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Low-density, high-strength alloys

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In a previous article on aluminium-beryllium, we looked at how its combination of low density, stiffness and thermal conductivity makes it ideal for pistons. As I explained though, the material - for Formula One at least - is now prohibited, and outside Formula One, there is perhaps little appetite for using it. Besides pistons, I mentioned a number of other applications where aluminium-beryllium might be considered, including static applications. In this article we will look briefly at...

A reminder of the first Le Mans KERS effort

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There has been much time, effort and money expended in bringing kinetic energy recovery systems (KERS) to Formula One. The much-heralded introduction saw many of the teams developing a system at great expense and not choosing to race it, or those racing with KERS not really seeing a huge benefit. At the end of the 2009 race season, the media seemed to be of the opinion that the team that had achieved most from KERS, having used the most successful system, was McLaren. Its KERS system was...

Why and when to develop an equivalent for leaded bearing materials?

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In the July 2010 issue of RET-Monitor, keyword: bearings, I wrote about lead-free bearings and possible engineering concerns surrounding their introduction. Extending the search for the reasons behind why the substitute for leaded bearing materials is not yet embraced by the race engineers led to a short interview with a leading supplier of competition bearing shells. In addition to possible sensitivity issues concerning roundness (shape and steps in the circumference of the bearing bore)...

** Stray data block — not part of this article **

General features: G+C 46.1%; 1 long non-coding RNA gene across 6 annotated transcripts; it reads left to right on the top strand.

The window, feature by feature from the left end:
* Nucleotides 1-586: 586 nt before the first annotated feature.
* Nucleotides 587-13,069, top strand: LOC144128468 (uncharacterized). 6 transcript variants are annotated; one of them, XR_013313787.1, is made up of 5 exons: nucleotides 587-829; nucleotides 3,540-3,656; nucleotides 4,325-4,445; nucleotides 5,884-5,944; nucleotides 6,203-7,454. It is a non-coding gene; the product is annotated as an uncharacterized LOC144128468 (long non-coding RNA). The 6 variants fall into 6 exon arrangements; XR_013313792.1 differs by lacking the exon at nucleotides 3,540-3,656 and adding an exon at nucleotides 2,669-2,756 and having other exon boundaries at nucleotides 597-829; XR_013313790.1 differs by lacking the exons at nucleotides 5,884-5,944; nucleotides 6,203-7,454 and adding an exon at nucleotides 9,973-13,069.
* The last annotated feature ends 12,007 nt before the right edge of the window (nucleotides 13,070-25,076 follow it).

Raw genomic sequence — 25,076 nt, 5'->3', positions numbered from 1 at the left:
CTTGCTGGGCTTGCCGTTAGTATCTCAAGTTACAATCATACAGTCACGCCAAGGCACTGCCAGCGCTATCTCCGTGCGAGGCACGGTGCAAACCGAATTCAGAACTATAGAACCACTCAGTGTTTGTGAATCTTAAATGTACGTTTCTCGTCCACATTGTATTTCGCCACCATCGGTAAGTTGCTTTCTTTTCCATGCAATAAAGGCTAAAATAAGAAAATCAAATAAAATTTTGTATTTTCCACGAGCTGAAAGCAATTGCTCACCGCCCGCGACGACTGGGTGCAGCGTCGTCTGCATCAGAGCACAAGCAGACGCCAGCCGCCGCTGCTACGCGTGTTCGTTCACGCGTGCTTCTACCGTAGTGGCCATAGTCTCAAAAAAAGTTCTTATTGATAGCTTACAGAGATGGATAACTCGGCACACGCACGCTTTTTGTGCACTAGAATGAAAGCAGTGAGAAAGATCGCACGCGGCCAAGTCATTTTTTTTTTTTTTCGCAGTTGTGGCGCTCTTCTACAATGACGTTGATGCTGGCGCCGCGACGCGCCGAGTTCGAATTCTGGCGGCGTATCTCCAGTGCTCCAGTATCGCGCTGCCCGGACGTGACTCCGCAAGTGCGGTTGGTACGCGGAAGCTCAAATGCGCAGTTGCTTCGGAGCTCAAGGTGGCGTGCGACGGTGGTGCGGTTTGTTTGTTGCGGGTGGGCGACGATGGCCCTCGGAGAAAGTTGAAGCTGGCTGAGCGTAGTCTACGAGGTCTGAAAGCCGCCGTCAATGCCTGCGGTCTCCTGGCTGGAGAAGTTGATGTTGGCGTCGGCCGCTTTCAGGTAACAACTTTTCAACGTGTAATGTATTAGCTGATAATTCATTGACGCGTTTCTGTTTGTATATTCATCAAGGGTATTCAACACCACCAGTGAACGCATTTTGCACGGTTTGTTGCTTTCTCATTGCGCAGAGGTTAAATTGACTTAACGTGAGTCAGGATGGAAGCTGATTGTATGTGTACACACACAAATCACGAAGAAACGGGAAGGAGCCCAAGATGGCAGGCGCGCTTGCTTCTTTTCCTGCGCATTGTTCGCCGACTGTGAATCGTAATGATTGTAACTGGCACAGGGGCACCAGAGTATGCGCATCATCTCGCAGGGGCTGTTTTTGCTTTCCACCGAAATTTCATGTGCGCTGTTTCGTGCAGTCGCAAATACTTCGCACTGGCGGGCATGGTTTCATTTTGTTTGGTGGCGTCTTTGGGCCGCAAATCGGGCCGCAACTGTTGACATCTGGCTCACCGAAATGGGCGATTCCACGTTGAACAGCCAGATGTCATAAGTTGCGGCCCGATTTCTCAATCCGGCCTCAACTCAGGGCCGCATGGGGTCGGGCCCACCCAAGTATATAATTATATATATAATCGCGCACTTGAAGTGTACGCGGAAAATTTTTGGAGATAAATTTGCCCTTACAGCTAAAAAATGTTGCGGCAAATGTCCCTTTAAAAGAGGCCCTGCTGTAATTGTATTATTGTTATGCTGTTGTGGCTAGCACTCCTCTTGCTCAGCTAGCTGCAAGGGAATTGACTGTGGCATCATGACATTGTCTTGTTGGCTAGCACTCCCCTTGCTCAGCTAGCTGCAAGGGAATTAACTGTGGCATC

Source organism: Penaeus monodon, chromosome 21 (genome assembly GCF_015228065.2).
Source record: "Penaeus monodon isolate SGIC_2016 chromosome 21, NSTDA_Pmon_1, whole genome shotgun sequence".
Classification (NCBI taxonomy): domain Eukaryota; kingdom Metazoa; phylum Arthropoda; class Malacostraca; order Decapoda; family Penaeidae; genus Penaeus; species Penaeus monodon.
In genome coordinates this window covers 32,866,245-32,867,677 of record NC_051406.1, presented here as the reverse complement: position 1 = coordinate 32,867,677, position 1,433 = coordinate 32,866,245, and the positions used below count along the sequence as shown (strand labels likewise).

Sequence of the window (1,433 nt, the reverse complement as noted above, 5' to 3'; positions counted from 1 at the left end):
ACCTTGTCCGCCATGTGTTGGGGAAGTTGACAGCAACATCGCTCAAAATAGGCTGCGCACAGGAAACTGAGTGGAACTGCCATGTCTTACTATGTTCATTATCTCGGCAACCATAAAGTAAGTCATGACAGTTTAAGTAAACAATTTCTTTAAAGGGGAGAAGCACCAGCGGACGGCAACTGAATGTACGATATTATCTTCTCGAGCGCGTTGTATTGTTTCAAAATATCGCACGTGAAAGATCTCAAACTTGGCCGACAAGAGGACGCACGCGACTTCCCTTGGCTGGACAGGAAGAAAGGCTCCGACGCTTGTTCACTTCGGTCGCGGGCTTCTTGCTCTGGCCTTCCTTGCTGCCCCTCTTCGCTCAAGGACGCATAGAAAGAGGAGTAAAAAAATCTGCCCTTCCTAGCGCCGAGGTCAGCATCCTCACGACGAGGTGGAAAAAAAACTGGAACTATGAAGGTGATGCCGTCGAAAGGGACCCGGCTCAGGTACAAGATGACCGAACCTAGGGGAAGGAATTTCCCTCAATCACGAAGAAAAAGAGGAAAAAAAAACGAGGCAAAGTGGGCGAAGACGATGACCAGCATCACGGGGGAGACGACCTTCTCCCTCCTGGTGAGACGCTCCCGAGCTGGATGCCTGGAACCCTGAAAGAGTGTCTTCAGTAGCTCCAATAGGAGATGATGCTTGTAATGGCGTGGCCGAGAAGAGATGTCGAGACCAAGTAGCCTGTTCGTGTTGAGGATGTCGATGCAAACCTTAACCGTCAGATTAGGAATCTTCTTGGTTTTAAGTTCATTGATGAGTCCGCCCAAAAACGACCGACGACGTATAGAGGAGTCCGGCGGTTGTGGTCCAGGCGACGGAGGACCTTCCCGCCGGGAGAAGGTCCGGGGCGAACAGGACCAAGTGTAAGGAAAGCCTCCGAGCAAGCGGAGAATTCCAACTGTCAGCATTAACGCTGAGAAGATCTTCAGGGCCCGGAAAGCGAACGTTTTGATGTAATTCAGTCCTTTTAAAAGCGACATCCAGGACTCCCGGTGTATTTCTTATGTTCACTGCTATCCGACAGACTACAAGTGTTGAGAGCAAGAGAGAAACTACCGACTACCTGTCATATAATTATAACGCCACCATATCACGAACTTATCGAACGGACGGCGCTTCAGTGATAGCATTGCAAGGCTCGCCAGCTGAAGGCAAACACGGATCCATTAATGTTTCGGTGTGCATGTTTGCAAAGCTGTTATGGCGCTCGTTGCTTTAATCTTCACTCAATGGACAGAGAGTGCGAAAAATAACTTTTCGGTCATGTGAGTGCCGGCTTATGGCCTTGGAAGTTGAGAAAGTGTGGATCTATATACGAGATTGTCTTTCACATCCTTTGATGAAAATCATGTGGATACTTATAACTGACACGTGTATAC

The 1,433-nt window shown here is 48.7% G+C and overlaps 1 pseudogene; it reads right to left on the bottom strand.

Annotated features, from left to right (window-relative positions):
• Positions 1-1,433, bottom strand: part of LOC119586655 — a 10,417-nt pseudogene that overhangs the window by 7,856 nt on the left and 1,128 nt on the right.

Camshaft surface finish

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The complex interaction of components that represents the valvetrain operates in some of the most difficult tribological circumstances. With rapid changes in instantaneous direction between adjacent parts, and high contact stresses, the challenge of maximising the output of the engine while maintaining an acceptable level of reliability has never been more onerous. While it is true that the vast majority of camshaft wear takes place during cold start and warm-up, when the temperature of...

Thermal dispersion coatings

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In the recent coatings Focus article in Race Engine Technology (Issue 47, June/July 2010), there was brief mention of thermal dispersion coatings. The aim of these coatings is to eliminate surface 'hot spots' on components and thereby equalise the temperature. Their most common use is on cooling system components, although one supplier we spoke to said one of his customers found success using the coating on aluminium connecting rods, making them less prone to failure. In terms of...